Dry Needling at Wholistic Health Centre
During the past decades, worldwide clinical and scientific interest in dry needling (DN) therapy has grown exponentially. Unlike acupuncture, dry needling is not based on the flow of chi or traditional Chinese medicine. Dry needling is based on a thorough understanding of the scientific background of trigger points.
From a pain science perspective, trigger points are constant sources of peripheral nociceptive input leading to peripheral and central sensitization.
Dry needling can:
- Reverse some aspects of central sensitization
- Reduces local and referred pain
- Improve range of motion and muscle activation pattern
- Alter the chemical environment of trigger points
Frequently Asked Questions
Dry needling is a skillful therapy that uses a thin, filiform needle to penetrate the skin and stimulate underlying muscular trigger points or muscular and connective tissues for the management of neuromusculoskeletal pain and movement problems.
Dry needling does a great job of deactivating muscular trigger points. These are tender knots in a muscle that can refer pain to distant body areas. For example, someone with pain radiating down the thigh to the ankle may have a trigger point at the side of their hip that is only painful to deep palpation. The brief insertion of a needle into this trigger point results in a twitch of the muscle, immediate relaxation of the trigger point, and subsequent reduction of radiating symptoms to the leg.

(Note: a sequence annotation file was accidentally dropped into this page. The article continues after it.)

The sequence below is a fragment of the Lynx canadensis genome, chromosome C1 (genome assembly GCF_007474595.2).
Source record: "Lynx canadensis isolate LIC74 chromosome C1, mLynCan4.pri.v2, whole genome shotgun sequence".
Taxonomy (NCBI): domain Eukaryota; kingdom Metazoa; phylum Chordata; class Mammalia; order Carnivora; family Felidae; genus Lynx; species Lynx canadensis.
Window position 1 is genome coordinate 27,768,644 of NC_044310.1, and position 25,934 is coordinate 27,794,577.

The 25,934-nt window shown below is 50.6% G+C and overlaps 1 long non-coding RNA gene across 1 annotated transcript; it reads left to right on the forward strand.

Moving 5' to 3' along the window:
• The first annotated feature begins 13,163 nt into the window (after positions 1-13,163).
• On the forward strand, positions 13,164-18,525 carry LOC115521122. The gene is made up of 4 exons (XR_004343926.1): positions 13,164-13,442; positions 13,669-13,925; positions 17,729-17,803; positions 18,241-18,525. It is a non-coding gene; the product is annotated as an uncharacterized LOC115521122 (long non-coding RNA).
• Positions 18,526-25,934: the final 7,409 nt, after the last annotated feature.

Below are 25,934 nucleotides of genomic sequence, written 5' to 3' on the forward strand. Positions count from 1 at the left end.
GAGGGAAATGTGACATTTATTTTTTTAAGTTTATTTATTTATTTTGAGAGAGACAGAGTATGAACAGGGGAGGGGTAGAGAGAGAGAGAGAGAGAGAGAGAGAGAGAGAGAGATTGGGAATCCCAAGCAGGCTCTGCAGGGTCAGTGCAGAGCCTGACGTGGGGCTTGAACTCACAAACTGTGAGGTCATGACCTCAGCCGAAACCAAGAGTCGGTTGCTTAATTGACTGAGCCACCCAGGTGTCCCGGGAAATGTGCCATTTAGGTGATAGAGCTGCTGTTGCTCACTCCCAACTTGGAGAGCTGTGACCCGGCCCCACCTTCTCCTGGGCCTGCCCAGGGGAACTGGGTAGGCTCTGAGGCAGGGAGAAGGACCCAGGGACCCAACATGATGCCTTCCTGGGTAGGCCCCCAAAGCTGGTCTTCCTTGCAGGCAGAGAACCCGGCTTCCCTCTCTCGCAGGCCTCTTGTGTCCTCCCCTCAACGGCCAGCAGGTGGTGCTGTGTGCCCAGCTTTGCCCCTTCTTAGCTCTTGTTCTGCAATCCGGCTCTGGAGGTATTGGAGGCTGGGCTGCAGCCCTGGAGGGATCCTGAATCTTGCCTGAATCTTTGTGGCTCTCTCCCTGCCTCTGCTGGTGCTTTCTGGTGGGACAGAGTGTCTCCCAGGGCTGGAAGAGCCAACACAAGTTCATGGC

Like any therapy that has an effect, there is a possibility of unintended side effects. It is important to have a discussion about the benefits, risks, and other treatment alternatives for any type of treatment. With regards to dry needling, up to 10% of people may experience needling insertion pain, muscle soreness, fatigue or bruising.
The staff at Wholistic Health Centre are skilled dry needling therapists and consider dry needling to be a relatively safe and very effective treatment that follows a careful examination and diagnosis.
Nerve, muscle and joint pain are often a merely a sign of a movement problem. Dry needling, performed in conjunction with other manual and rehabilitative therapies such as chiropractic care, may be an excellent way to improve range of motion and decrease muscle or tendon pain.
Dry needling can assist in treatment of:
- Neck pain
- Back pain
- Arm pain
- Leg pain
- Shoulder pain
- Any other movement-related pain.
This is why we may incorporate dry needling into a patient’s treatment plan at Wholistic Health Centre.
Dry needling peripheral and central considerations
Journal of Manual & Manipulative Therapy, November 2011, Vol.19(4), pp.223-227 [Peer Reviewed Journal]
Physiologic Effects of Dry Needling
Current Pain and Headache Reports, 2013, Vol.17(8), pp.1-8 [Peer Reviewed Journal]